The same pilot unit was also configured to test the salt removal efficiency of a single-stage present state-of-the-art desalting process operating under similar conditions. In this configuration, the dilution water was introduced concurrently upstream of a mixing valve which utilized a 15 psi pressure drop. A constant electrostatic voltage was applied to the electrodes to dehydrate the mixture to the same aqueous outlet cut (0.1%) achieved by the electrostatic mixer/separator test reported previously. All other variables such as flow rates, temperatures, fluid concentrations, etc. were held the same. Results from these tests showed that the conventional configuration was only able to obtain approximately 80% salt removal. This would be the equivalent of reducing the salt in the oil from 400 lbs. salt per 1000 barrels to 80 lbs. per 1000 barrels, as compared to only 0.3 lb. for the new invention. This establishes the superiority of the present invention over the prior art and shows that at least two stages of the present art are required to achieve the salt removal levels capable with the present invention.

Liquid-Liquid Exchange Systems

The present invention can be used in any liquid-liquid exchange system in which effective mixing and separation of immiscible polar and nonpolar solutions is required. These systems include, but are not limited to, the recovery of those products that can be dissolved out of their ore by weak acids, such as those systems employed in the recovery of uranium and copper.

One representative system in which the present invention can be used is in the hydro metalurgical mining system of Prestridge, U.S. Pat. No. 4,120,769, issued Oct. 17, 1978. In this system, three fluid circuits are disclosed for the illustration of transferring copper from ore into a final circuit for an electrowinning process to complete the recovery. The first circuit contains a weak acid (polar solution) in the extractor loop to dissolve the copper from the ore. This weak acid of the extractor loop is thereby made pregnant with the copper. The second loop contains a selective ion exchange compound in a nonpolar organic carrier which is engineered to remove the copper from the pregnant weak acid. Next, the ion exchange compound loaded with copper is mixed with an acid strong enough for the hydrogen ions to displace the copper from the loaded ion exchange compound and regenerate the compound with the hydrogen ions. The copper can then be removed from the strong acid by an electrowinning process.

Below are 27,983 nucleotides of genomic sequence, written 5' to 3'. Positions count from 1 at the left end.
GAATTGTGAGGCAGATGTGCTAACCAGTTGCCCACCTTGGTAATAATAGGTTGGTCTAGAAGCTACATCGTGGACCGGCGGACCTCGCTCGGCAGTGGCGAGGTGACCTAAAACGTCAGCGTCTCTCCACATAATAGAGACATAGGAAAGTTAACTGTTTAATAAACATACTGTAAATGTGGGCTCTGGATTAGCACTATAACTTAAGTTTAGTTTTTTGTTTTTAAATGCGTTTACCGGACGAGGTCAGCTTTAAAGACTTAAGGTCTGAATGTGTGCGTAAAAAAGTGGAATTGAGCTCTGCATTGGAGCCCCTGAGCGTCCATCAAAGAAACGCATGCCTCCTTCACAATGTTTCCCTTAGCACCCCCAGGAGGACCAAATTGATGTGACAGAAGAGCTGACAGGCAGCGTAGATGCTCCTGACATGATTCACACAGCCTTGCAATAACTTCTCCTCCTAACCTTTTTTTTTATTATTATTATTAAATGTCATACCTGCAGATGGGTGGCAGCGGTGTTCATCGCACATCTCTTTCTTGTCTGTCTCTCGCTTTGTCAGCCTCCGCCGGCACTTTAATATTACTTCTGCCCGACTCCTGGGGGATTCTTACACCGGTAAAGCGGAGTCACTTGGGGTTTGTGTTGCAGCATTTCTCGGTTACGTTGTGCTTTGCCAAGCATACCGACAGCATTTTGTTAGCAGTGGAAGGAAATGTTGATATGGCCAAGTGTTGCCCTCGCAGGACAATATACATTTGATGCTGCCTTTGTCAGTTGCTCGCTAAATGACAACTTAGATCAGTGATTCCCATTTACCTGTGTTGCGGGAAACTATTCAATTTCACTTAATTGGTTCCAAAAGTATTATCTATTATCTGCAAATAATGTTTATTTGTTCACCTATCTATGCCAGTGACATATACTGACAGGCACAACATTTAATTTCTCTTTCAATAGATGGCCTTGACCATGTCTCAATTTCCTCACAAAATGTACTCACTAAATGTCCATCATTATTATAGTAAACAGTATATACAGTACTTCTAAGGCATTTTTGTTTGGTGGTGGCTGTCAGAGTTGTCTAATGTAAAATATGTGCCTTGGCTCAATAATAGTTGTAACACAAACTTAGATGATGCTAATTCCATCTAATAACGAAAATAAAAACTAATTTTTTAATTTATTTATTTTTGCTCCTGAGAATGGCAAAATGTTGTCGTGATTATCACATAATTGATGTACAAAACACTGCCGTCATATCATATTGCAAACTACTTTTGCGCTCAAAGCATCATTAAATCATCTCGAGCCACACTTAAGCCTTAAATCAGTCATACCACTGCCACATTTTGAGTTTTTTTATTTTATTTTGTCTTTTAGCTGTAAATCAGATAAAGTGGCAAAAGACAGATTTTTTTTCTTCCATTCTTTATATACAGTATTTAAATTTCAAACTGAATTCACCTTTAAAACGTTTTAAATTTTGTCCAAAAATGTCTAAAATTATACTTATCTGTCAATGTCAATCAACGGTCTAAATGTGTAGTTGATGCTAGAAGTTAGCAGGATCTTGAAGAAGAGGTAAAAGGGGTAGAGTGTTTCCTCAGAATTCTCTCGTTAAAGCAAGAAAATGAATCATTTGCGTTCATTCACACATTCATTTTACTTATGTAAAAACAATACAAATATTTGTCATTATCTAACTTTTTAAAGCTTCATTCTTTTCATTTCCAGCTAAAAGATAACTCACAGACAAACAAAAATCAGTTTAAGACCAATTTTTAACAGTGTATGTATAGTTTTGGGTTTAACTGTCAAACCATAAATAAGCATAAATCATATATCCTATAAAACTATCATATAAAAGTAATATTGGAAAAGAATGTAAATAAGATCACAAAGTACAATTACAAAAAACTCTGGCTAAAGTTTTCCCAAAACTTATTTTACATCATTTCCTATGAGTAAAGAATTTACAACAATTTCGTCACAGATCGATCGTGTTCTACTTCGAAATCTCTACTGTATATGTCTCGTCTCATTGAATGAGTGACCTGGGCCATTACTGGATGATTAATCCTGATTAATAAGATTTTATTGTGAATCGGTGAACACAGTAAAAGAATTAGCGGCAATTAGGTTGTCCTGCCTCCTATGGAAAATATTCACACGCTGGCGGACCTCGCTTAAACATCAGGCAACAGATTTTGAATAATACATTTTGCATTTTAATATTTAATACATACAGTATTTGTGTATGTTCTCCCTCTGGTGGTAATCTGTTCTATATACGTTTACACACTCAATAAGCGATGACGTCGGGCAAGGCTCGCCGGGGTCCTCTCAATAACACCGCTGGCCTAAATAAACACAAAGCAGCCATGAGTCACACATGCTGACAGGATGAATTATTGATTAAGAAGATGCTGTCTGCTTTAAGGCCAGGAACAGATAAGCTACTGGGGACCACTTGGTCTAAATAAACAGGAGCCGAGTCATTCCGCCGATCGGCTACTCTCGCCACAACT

Additionally, the system disclosed in the patent is an example of how metallic values can be regarded as contaminants, despite their eventual worth. Also, in the present invention, the contaminant can be lodged in either a polar, or a nonpolar fluid circuit. All that remains is to properly engineer the chemistry of the hydraulic loops to effect the transfer when any two of the loops are mixed and separated.

From the foregoing, it will be seen that this invention is one well adapted to attain all the ends and objects hereinabove set forth, together with other advantages which are obvious and inherent to the method and apparatus.

It will be understood that certain features and subcombinations are of utility and may be employed without reference to other features and subcombinations. This is contemplated by and is within the scope of the invention.

As many possible embodiments may be made of the invention without departing from the scope thereof, it is to be understood that all matter herein set forth or shown in the accompanying drawings is to be interpreted in an illustrative and not in a limiting sense.

Patent Citations
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US4161439 *Apr 3, 1978Jul 17, 1979Combustion Engineering, Inc.Apparatus for application of electrostatic fields to mixing and separating fluids
US4400253 *Aug 9, 1982Aug 23, 1983Combustion Engineering, Inc.Voltage control system for electrostatic oil treater
Referenced by